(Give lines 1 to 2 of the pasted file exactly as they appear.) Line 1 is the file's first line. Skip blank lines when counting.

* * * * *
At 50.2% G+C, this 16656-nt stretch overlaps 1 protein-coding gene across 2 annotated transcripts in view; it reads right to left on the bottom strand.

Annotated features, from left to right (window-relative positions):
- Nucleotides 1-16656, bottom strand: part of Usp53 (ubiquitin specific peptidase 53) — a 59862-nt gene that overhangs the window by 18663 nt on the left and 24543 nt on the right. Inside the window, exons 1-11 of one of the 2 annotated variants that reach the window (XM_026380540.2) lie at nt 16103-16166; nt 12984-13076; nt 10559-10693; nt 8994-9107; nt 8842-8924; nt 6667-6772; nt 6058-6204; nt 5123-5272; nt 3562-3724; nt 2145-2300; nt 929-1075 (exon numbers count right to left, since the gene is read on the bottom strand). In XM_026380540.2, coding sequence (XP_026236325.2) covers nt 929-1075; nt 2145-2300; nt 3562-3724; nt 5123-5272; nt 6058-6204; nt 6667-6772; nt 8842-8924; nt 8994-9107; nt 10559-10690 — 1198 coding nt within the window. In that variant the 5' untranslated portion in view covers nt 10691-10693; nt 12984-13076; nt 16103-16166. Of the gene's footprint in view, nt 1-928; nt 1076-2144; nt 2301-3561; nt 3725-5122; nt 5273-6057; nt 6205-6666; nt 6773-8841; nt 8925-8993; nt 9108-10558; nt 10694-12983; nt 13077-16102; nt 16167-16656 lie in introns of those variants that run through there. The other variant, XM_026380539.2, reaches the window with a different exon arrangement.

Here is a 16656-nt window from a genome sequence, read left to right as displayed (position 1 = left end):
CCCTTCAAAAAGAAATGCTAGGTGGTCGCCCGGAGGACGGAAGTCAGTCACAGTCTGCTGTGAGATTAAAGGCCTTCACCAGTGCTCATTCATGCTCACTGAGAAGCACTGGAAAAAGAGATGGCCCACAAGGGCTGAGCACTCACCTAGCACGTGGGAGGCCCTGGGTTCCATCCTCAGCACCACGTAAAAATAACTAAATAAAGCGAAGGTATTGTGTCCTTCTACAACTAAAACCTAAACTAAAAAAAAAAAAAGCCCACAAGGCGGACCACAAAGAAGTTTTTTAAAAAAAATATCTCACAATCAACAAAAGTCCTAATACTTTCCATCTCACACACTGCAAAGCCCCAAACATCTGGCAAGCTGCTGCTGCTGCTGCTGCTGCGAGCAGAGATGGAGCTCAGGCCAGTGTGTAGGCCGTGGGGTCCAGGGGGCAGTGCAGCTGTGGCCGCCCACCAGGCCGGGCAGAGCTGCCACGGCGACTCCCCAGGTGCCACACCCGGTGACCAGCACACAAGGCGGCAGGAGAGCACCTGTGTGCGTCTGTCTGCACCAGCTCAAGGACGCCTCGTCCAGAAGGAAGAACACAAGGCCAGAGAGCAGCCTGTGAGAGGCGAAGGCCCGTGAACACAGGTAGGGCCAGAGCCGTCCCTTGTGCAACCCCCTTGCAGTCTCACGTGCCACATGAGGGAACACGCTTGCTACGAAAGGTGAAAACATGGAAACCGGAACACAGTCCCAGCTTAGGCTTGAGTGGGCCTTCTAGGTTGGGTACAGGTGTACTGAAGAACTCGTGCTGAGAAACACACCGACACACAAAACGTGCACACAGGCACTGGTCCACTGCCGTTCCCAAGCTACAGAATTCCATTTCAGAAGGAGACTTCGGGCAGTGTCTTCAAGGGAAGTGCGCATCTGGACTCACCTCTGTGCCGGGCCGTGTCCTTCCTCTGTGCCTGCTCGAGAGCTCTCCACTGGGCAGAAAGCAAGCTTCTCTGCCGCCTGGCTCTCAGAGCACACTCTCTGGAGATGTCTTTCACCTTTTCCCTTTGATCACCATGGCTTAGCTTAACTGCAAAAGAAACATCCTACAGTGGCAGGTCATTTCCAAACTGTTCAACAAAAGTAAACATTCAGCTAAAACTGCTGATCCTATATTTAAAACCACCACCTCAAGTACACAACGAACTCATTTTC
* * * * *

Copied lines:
At 50.2% G+C, this 16656-nt stretch overlaps 1 protein-coding gene across 2 annotated transcripts in view; it reads right to left on the bottom strand.

Annotated features, from left to right (window-relative positions):